Fads and trends in the dread world

I remember, way back in the early 2000s, when extra smooth totally flawless dreads were the hot item. We’d actually wrap dreads in extra KK hair and smooth it all out with straighteners. Then it seemed to move away from that wrapped look to super smooth regular backcombed, steamed dreads. The trick was a damp towel over the dread with a straightener to get that smoother look. Also, candy cane swirls were all the rage with printed (especially leopard) dreads right behind that. Colors weren’t as available then, with Plastik Haar being THE place for unusual colors. I even bought some neon cone orange for loose extensions (which did not go very well). There was a hot moment where barely sealed naturals were popular. Then came the almighty crochet hook, which has kept its powers over the dread world for quite awhile now. Question is, what will be next, after the crochet hook?

Also, color ways come and go. I cannot remember anything specific from the early 2000s, but it can be easily said wild Rainbows have always been popular. Lately, I see a lot of Lisa Frank inspired color ways, usually in an extremely blended kind of way. Then there’s the Galaxy theme (which I love) that can be attributed in my mind to one photo of dreads in the snow. Mermaid seems to be popular as well and runs the gamut from blue and green to purples and teals. Along with the demand for more naturally textured dreads, there seems to be a general but quiet upswing in demand for more natural colors as well. Autumn sets are now popular year round as they lend themselves to more subdued colors, and there never seems to be enough brown to blonde tipped dreads for everyone.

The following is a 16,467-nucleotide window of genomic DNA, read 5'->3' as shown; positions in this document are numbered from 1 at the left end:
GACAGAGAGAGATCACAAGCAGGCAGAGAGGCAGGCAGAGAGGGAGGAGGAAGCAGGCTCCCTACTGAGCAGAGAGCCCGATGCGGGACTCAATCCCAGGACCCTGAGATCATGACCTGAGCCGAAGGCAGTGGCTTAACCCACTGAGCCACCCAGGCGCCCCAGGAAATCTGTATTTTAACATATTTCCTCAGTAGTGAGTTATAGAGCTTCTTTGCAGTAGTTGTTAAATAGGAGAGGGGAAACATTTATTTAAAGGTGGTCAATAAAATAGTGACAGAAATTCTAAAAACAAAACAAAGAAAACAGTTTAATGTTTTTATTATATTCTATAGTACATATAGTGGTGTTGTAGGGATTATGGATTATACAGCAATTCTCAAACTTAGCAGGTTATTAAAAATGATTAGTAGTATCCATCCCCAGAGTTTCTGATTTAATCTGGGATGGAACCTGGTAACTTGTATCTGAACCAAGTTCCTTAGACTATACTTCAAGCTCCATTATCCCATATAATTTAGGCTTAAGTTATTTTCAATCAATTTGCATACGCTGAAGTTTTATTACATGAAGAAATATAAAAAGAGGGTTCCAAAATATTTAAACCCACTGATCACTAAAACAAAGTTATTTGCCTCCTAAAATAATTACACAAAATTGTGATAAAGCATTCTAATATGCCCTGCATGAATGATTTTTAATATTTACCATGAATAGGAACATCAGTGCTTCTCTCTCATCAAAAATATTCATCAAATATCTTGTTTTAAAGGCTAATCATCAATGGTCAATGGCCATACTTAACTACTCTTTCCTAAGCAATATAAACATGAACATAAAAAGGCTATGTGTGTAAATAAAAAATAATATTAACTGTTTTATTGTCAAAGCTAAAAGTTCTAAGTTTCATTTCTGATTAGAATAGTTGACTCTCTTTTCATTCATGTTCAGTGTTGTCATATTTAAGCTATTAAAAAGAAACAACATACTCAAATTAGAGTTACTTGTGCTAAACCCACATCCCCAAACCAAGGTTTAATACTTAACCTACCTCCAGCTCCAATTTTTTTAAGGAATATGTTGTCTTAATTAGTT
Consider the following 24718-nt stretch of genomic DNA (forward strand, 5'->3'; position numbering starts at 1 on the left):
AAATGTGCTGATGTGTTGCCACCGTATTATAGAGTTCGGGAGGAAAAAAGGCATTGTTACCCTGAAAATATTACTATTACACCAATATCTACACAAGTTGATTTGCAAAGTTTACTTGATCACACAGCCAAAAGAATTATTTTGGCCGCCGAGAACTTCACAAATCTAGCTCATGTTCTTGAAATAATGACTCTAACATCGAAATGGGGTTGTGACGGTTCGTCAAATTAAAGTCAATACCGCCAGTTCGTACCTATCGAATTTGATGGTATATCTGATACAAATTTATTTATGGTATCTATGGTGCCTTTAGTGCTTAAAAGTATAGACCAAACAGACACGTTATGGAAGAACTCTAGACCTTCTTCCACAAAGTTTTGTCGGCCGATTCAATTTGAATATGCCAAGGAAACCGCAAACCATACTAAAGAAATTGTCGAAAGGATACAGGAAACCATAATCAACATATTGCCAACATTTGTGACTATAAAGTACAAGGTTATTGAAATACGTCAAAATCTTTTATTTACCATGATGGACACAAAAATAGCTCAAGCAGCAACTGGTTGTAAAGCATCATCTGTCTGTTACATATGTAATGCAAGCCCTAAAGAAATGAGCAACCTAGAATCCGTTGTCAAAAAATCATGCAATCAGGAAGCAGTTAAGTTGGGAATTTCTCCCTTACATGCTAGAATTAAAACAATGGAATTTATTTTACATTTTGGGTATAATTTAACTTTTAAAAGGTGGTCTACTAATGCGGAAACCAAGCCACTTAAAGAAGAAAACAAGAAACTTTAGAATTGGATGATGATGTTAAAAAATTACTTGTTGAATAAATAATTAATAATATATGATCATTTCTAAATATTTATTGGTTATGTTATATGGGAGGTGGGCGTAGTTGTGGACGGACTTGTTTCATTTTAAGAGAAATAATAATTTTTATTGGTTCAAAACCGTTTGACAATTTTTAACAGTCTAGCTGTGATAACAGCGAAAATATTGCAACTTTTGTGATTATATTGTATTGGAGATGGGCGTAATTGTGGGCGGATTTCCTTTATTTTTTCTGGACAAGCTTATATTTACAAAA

I wonder, will the dread world swing back in the other direction? More towards the wild and unnatural, or will this drive toward ever more natural appearing dread extensions continue?


Dread woolie making—easy concept, difficult application.

Hey, wool dreads, that’s easy! Rip, split, roll, done. I can do that!

Oh, grasshopper, it’s not so easy. Yes, those are the basic steps, but that “roll” bit can be a bitter bitch to get through if you’re doing it right. Remember there’s hot hot, soapy water involved that will inevitably get everywhere as you move the sopping wet wool from the pot to the rolling surface. Then the rolling surface will get sopping wet as well and the water will fling everywhere as you roll if you’re pushing hard enough. Keeping your hands in soapy, hot water that long leads to major skin dehydration as well. And of course, the sore hands! Pushing and pushing and pushing while rolling again and again can cause some serious pain in the fingers, palms, and arms, even shoulders. And if you’re only doing this basic technique with solid colors, you’ll wind up with basic solid color stick dreads—want neat effects like wraps and sparkle and swirls and transitions? Even more hard work must be put into each dread.

So yeah, it may sound easier than synth dreads, but it’s still not easy. The best part about wool dread making is no specialty tools. Just wool, hot water, soap, and your hands. Keep rolling y’all!